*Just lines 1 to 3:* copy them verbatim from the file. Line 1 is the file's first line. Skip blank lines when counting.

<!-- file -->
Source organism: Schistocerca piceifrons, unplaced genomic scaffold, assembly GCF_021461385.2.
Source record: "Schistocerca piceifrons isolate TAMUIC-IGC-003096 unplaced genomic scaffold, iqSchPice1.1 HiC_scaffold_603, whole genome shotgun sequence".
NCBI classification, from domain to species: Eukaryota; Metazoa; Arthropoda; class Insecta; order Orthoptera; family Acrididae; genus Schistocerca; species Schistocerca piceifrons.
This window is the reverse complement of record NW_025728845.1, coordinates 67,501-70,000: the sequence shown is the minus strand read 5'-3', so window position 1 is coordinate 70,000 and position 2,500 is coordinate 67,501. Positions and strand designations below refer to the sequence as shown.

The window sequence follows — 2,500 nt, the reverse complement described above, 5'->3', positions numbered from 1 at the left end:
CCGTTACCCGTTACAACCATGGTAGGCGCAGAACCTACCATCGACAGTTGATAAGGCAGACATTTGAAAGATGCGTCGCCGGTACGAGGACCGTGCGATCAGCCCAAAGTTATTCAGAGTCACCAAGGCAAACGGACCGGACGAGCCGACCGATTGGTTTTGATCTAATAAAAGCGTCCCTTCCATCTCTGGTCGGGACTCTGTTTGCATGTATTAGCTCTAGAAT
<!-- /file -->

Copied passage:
Source organism: Schistocerca piceifrons, unplaced genomic scaffold, assembly GCF_021461385.2.
Source record: "Schistocerca piceifrons isolate TAMUIC-IGC-003096 unplaced genomic scaffold, iqSchPice1.1 HiC_scaffold_603, whole genome shotgun sequence".
NCBI classification, from domain to species: Eukaryota; Metazoa; Arthropoda; class Insecta; order Orthoptera; family Acrididae; genus Schistocerca; species Schistocerca piceifrons.